How could blockchain change the face of litigation?

You’ve probably heard about the impact blockchain technology will have on the financial sector but were you aware innovators are working hard to make sure the legal sector also profits?

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How could blockchain change the face of litigation?

There are many potential (though, up to this point, unrealised) benefits of being able to record and refer to an incorruptible ledger that is self-auditing and decentralised in terms of storage and updating.  A Blockchain based database relies on the collaboration of a network of contributors whose every input is time-stamped and then entered into a chain that is copied into each entry as it develops.  Each contributor has an irreplaceable and uncopiable private ‘key’ that pairs with the chain to make any contribution or interaction verifiable and secure.

The entries – or ‘blocks’ – are indisputable.  This means the data stored within each record and, by extension, the respective blockchain is more trustworthy than records have ever been before.

So what does it mean for the legal world and, more specifically, for litigation?

Currently business-to-business e-discovery in litigation is more often than not a monumental task.  The established modern solutions rely on keyword searching and tiered review to narrow the key documents and identify the issues in a claim.  However, if the decision making processes and documentation relating to it were to be incorporated into a blockchain database that has been coded to understand potential/common disputes, discovery could be automated. It would also provide greater certainty in the authenticity of documentation, decision making and accountability of everyone involved in the dispute.

Moreover, if something was to go wrong in a project, an error would highlight the issue and produce the relevant information as it was originally stored and encrypted on the database.  This type of defined error could also, for example, be used to audit an individual product’s supply chain as the issue would be automatically connected to an alleged defect or alternatively demonstrate its lack of deficiency.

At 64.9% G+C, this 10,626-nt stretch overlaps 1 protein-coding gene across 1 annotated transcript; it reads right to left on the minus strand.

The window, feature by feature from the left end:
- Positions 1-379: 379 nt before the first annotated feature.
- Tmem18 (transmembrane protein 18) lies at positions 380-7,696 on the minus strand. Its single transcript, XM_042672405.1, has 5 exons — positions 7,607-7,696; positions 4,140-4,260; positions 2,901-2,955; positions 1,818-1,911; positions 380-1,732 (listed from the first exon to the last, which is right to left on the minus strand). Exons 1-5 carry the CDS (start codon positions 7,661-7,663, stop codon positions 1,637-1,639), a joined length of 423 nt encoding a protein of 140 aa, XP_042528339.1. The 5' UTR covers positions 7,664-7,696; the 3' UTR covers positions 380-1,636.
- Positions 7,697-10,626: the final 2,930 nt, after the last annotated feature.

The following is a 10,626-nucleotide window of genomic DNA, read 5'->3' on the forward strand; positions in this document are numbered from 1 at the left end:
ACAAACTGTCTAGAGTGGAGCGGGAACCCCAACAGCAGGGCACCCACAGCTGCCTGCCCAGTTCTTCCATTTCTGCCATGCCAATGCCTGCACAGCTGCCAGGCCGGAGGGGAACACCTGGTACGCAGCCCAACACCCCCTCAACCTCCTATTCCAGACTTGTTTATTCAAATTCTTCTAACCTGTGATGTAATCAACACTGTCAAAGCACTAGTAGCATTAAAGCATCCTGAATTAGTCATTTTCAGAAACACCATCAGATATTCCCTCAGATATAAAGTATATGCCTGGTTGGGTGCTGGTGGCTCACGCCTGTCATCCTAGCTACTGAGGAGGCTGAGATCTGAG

This alone would have the potential to not only reduce front-loaded, document heavy discovery in litigation (and slightly reduce the hours a client would have to pay for to undertake that discovery) but could very well help the parties involved come to a faster settlement given the cause of the dispute would be instantly identifiable and easily verifiable.

Although the above are examples of what is likely to happen, one application experts and innovators seem to agree on is blockchain’s potential to provide greater certainty to the legal sector in terms of service of documents.

Whilst the current system of trust and certification in document service has the confidence of the legal sector, it can only benefit if the service providers, postal services, Court, counsel and each party’s solicitors had real time, verifiable, accountable service records.  Access to those records would largely defeat the need to go out of one’s way to verify safe-delivery and would underline whether or not a specific service has been effective.

At Keebles we’re always looking for ways to improve our practice and be innovative and the above is just a snapshot into what may lie ahead for the implementation of blockchain in litigation.  We will therefore remain observant of breaking legal technologies going forward, so keep watching this space as we continue to cover future developments.

If you are facing any type of personal or business dispute and would like to discuss how best to tackle that dispute, please email andrew.broadbent@keebles.com

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